Where to Next for Asian Brands?

Asian Brands

While the last decade has seen tremendous growth in Asian economies, Asian brands continue to struggle to establish themselves on the world stage, relative to North American and European brands in particular.

This phenomenon is plain to see when considering Interbrand’s Top 100 Brands list (shown at the right, comparing the Americas, Europe, and Asia over time), where Asia has consistently produced only around 10%–12% of the list over the last decade. Furthermore, the Asian representation has been dominated by Japan (6–8 brands each year over the 10-year period) and South Korea (2–3 brands).

While it is widely believed that this century will ultimately be dominated by Asia from a commercial perspective, this growth has not translated to Asian brands globally. Instead, the status quo has remained intact, with North American and European brands continuing to dominate the landscape.



Apart from macro factors (e.g. many Asian markets are still classed as developing, and hence are naturally less likely to have produced strong brands compared to mature markets), some of the key reasons for a lack of glob-al Asian brands are:

Transition from trading to brand building:  Asia used to be the back-end workhorse for the world, manufacturing products for others at an extremely low cost.  While many companies have moved away from this model and have independently entered the global market, there is still an innate struggle to transition from a volume-based commodity mindset to one of branding and brand building.  This is evident in some of the larger Asian brands that are coming through (e.g. discount-driven brands like Miniso).

Current business structures and attitudes: A lot of the largest companies in Asia are diversified family-owned conglomerates which span multiple business categories.  There are often limited overlaps and synergies, which is a major obstacle in creating a brand strategy that is well defined, differentiated, and relevant across the different businesses. This is further hampered by a management mindset which favours short-term business wins (market share) over long-term brand building.

Country of origin stigma:  A by-product from the previous generation, products/services originating from some Asian countries continue to carry negative perceptions among global consumers.  This perception also transfers to brands emerging from these markets. While Japanese and South Korean brands seem to escape this stigma, it is more pronounced with some other countries like China. The global political climate has also played a role in retaining this stigma among sections of society.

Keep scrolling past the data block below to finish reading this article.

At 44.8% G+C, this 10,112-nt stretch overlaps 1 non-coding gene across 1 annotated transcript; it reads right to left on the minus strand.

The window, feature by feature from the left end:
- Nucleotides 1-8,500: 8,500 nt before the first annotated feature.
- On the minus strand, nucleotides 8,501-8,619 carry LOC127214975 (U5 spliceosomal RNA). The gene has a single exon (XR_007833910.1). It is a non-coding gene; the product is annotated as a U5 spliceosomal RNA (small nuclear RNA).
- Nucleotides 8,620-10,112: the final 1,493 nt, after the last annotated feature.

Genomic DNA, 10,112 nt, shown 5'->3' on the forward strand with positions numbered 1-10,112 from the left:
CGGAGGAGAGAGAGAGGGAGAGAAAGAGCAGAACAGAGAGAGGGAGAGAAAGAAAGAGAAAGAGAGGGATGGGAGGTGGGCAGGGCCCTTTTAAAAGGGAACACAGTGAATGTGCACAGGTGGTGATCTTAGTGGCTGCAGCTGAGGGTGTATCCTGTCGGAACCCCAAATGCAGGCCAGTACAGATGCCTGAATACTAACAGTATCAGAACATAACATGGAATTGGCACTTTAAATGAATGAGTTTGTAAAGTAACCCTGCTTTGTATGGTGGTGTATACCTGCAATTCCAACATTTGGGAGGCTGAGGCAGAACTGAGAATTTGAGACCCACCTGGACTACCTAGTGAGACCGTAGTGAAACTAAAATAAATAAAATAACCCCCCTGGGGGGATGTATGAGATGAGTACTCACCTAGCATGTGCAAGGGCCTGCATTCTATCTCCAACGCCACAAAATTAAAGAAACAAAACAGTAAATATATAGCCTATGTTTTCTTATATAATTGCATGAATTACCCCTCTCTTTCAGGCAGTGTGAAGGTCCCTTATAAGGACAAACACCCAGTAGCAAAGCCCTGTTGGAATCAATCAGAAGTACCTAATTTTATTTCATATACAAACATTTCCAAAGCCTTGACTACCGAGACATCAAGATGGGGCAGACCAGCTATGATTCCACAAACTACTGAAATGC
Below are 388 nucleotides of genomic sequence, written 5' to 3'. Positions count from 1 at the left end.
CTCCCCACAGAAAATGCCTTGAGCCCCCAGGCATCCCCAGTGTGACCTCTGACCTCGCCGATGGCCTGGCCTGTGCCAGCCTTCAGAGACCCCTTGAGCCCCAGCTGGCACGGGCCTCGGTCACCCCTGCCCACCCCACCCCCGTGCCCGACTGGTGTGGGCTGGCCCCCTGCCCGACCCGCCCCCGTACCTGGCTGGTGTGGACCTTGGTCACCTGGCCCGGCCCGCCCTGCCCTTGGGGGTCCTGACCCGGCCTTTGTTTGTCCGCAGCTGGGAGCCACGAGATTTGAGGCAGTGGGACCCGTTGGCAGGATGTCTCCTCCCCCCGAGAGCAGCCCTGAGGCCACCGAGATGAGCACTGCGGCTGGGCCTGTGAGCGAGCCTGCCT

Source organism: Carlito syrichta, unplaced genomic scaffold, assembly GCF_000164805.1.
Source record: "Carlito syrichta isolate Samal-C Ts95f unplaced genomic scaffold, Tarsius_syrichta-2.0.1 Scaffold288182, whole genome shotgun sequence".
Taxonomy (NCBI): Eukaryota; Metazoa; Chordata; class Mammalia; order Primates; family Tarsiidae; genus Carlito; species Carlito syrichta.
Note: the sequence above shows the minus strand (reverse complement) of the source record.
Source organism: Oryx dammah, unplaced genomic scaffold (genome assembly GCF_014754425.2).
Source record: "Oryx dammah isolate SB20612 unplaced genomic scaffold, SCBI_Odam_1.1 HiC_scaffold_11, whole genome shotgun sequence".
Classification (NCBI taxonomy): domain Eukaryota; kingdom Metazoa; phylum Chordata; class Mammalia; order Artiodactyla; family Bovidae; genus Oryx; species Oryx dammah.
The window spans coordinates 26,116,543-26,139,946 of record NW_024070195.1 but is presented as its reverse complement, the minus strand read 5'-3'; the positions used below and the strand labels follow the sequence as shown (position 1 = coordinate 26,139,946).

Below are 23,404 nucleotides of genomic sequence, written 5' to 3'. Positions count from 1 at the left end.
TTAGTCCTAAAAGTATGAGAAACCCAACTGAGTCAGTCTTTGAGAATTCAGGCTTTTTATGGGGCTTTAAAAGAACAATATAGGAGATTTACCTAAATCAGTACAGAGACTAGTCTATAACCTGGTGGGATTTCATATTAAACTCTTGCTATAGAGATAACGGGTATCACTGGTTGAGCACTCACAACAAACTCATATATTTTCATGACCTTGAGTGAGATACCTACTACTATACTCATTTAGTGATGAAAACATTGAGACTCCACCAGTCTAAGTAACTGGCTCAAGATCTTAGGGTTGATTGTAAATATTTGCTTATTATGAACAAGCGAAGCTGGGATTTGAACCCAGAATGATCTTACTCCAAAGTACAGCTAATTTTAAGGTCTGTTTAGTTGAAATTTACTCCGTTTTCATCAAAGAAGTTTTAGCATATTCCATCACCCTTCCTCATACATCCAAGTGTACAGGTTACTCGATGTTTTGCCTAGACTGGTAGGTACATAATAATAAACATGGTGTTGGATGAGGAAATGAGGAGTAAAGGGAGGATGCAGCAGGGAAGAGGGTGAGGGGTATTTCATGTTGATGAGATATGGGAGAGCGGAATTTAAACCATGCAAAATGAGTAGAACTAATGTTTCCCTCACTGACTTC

The net effect of these challenges is a lack of sufficient brand investment despite an expanded footprint. This ultimately results in lower salience and a lack of consumer preference. Without significant brand equity, Asian companies are forced to compete on other factors such as price, which acts to reinforce the short-term mentality noted above.


Of course, there are exceptions whereby Asian brands have established themselves as strong global players – most notably in the consumer electronics & computing (e.g. Samsung, Sony, Nintendo) and automotive (e.g. Toyota, Hyundai) sectors. These companies have been able to create powerful brands that have challenged ‘the best of the West’, although arguably in some cases they still fall behind their North American and European peers in terms of pure emotional appeal (e.g. Toyota has a more functional brand personality than BMW, while Samsung devices are not as obsessed over as Apple’s).

Furthermore, at a country level Japan acts as an exception in itself – as a nation it has shown an ability to produce great brands, both in the categories mentioned above and also in categories where other Asian nations have often struggled (e.g.  Uniqlo for fast fashion, Asics for shoes, and Yamazaki for whisky).

It is also worth noting that there are many companies in Asia that are massive in their own right (e.g. Tencent, Reliance).  However, their limited exposure to the international markets means that they cannot be considered truly global brands like Samsung and Coca-Cola.


What are the lessons here for Asian companies with aspirations to become powerful global brands?  A need to understand the fundamentals of branding is a given; beyond that, we believe Asian companies need to identify how they can leverage what is truly unique about them – which in many cases will be driven by the fact that they are Asian, and not Western – and bring that to the global market in a compelling, differentiated way. The ‘glass half full’ view is that as there is a lack of compelling global brands with positionings that reflect Asia’s rich culture and heritage, there is an opportunity to ‘own’ that space in any number of categories.

Some examples of brands that have effectively leveraged their Asian heritage include Japanese fashion retailer Uniqlo, which has embraced its Japanese origins in a distinctly modern way, and Shanghai Tang, a luxury brand that draws inspiration from 1930s Shanghai to create its contemporary designs.

So, we think embracing Asian heritage – and not trying to be like existing powerful Western brands – is a key for Asian brands looking to succeed globally.

By James Redden LinkedIn, Managing Director-Asia Pacific and Satpal Daryanani LinkedIn, Research Manager at 2CV